SPRINGFIELD, Mich. (WOOD) — A West Michigan man is expected to stand trial on felony charges in the March death of an 11-year-old girl who died of carbon monoxide poisoning.
Harold “Tom” Ward is facing charges of involuntary manslaughter and second-degree child abuse in death of Chloe Stevens.
Ward was running an upholstery shop out of a building on West Michigan Avenue in Springfield, near Battle Creek, when the tragedy happened. Police said Ward, his girlfriend Sandee Confer and her daughter Chloe were living in the back of the shop at the time.
Police said the building had lost power, so on the night of March 2, the family was running a gas-powered generator inside the building to power a kerosene heater. Investigators said they failed to properly vent the fumes. Emergency responders were called to the scene by a man who owns the building next door and discovered the three victims unconscious inside. All three were all taken to the hospital. Ward and Confer eventually recovered, but Chloe died the next day.
Investigators at the time called it “terrible accident.”
“He’s not charged with intentionally killing anyone,” Calhoun County Prosecutor David Gilbert said of the charges against Ward. “The allegation is gross negligence.”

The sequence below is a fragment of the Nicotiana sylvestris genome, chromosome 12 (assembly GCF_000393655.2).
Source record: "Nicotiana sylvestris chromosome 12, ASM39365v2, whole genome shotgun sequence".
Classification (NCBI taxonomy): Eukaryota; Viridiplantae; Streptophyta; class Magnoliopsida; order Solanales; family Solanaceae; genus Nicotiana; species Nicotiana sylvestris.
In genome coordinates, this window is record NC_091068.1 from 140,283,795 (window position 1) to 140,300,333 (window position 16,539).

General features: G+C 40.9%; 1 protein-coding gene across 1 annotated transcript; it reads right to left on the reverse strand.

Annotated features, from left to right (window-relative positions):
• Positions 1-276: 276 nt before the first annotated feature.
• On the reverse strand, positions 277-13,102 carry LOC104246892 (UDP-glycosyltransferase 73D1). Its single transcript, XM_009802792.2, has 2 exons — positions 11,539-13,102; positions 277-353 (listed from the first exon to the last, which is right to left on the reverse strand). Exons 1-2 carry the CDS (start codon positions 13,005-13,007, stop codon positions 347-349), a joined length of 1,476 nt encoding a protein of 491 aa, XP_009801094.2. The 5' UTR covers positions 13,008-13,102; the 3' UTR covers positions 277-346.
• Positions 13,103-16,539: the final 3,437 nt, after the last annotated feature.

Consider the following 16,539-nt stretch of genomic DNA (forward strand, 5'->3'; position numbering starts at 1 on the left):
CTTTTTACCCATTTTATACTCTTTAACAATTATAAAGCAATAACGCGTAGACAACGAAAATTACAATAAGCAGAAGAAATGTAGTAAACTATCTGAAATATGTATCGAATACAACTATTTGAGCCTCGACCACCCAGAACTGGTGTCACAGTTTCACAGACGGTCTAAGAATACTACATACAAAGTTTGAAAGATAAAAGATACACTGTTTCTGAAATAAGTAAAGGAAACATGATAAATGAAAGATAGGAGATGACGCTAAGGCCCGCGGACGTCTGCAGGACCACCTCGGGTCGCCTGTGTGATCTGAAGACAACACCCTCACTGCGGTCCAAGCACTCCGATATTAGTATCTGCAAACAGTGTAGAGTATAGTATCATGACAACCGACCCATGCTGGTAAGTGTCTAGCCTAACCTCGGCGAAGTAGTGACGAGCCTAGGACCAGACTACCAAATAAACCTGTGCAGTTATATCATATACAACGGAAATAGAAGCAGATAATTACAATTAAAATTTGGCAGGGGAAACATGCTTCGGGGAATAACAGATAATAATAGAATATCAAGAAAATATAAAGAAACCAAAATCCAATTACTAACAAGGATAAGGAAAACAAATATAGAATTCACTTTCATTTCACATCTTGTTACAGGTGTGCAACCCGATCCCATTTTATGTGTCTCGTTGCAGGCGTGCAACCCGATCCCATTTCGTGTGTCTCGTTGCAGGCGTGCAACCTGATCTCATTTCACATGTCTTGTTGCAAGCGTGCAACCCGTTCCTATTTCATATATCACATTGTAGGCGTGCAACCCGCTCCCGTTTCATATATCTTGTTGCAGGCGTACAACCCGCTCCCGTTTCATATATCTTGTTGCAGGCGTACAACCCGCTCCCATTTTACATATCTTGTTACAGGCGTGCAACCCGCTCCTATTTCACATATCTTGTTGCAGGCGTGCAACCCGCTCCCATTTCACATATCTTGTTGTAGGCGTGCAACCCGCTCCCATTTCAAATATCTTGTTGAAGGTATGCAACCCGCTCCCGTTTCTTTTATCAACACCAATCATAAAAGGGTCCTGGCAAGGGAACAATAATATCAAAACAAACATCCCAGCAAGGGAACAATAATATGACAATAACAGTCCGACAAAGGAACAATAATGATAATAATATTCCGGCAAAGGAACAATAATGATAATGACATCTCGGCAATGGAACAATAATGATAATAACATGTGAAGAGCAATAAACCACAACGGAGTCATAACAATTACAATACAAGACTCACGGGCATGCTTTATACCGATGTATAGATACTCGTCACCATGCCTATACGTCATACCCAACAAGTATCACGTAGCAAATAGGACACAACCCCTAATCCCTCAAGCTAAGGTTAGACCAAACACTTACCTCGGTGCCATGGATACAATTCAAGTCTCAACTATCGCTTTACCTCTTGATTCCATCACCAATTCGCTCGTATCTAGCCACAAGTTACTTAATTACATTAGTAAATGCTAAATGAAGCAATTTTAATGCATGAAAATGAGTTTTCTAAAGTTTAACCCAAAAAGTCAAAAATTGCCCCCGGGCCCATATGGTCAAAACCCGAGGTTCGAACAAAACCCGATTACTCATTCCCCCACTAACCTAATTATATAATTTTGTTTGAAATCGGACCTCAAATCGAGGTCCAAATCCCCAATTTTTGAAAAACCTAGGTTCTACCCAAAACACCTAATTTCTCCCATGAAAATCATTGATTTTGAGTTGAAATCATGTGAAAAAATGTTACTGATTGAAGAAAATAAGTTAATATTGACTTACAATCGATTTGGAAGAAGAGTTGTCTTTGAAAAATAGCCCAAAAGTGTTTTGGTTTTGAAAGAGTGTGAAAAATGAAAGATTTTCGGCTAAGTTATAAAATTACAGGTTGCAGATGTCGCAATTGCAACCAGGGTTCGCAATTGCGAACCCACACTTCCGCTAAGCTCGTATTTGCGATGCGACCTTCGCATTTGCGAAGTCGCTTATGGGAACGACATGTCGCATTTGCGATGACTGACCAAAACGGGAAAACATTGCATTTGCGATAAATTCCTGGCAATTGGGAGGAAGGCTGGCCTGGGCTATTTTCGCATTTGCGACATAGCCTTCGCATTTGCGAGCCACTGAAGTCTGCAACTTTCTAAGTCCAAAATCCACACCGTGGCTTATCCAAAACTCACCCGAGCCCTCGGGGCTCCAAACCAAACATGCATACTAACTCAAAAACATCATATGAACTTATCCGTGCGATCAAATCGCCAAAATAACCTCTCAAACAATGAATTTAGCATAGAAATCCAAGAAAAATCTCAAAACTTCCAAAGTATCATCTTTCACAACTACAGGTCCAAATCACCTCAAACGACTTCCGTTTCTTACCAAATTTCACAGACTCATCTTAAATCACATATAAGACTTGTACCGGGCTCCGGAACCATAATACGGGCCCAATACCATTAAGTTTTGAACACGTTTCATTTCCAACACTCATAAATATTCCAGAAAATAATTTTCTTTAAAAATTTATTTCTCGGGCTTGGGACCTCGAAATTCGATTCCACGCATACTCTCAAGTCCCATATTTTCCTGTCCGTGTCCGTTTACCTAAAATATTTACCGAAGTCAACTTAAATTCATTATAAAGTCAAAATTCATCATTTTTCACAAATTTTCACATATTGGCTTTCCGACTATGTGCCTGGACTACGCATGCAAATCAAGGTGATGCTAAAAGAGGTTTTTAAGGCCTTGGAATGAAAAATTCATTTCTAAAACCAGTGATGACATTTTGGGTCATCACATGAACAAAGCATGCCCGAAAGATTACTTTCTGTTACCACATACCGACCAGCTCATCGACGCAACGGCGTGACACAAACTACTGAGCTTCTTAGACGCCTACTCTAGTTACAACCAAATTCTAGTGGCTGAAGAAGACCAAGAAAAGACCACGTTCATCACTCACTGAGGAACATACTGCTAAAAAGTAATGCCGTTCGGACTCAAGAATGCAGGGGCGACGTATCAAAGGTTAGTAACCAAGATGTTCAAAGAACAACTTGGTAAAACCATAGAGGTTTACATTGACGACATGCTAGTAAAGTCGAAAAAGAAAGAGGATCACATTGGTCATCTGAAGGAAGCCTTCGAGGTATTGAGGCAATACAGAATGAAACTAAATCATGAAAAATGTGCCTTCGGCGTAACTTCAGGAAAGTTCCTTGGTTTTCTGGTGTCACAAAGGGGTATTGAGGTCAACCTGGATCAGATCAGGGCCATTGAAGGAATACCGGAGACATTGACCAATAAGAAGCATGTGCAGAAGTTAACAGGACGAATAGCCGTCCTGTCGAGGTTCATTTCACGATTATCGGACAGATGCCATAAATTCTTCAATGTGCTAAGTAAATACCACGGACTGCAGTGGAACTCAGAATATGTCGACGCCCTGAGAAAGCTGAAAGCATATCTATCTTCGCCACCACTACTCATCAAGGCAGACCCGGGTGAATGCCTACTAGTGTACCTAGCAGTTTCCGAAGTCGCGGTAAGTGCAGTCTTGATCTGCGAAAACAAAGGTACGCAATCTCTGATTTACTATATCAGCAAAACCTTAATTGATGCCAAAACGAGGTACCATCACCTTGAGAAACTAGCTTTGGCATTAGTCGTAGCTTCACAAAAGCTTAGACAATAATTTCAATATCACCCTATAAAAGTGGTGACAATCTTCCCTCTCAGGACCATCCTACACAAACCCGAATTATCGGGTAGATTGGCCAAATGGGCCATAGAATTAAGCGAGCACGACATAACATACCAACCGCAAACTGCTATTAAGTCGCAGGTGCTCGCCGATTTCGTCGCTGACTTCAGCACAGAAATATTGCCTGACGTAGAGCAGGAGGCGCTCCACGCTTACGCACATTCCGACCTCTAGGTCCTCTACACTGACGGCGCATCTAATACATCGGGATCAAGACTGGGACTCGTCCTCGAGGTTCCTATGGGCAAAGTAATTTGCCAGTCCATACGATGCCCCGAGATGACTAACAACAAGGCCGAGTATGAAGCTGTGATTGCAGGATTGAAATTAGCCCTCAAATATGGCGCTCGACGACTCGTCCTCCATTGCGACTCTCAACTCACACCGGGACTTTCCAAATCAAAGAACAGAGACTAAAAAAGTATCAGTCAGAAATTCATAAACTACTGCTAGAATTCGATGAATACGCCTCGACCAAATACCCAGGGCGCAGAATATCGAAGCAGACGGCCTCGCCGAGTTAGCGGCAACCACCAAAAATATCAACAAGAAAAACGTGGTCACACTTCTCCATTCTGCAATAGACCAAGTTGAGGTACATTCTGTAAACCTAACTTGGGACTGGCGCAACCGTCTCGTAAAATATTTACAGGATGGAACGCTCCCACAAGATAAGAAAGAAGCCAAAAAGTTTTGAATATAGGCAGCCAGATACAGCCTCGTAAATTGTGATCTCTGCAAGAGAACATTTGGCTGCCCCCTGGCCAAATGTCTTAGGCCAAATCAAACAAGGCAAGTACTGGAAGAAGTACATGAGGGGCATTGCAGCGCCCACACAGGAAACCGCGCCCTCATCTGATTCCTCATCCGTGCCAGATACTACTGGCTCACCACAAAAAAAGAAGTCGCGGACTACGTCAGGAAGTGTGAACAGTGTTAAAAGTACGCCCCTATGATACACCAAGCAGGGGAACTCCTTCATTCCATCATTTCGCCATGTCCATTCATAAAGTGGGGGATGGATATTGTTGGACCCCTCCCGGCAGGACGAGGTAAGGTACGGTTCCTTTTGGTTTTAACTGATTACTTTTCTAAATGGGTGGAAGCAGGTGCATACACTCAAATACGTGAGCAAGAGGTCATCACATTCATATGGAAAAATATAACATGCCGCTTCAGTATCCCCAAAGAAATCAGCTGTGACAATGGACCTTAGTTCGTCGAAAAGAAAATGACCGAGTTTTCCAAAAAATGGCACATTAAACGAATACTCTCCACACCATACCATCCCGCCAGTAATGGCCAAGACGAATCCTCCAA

The charges were officially filed against Ward in September at the conclusion of a police investigation. He waived his preliminary hearing last week and the case was sent on to circuit court.
Ward is out of jail on a personal recognizance bond. He could spend up to 15 years in prison if convicted.
“Most people understand if you have a Salamander, some other heater or an electric generator, it needs to be outside,” Gilbert told 24 Hour News 8 Monday. “It needs to be vented outside. If you have it inside, you’re taking a chance that’s someone’s going to die. And if someone does die, you’re going to be responsible for that.”
Ward’s defense attorney fired back, saying charges never should have been filed in the case.
“I think it’s a bogus case. It should be dismissed. Unfortunately, terrible accidents happen, and that’s what this is. There was no intent. He was trying to protect this child from the cold,” attorney John Vincent said.
“If he (Ward) actually understood how it (the generator) worked, he wouldn’t have put himself and his fiancée in danger, too,” Vincent continued.
In March, Target 8 learned that Children’s Protective Services had previously received complaints about the safety of the girl’s housing, including at least one concerning how the family was heating their home. At the time of Chloe’s death, it was unclear who knew the family was staying in the upholstery shop or for how long.
“CPS wasn’t doing their job as far, as I’m concerned,” Vincent said. “If anyone is liable, it’s CPS in this matter.”
A trial date has not yet been set.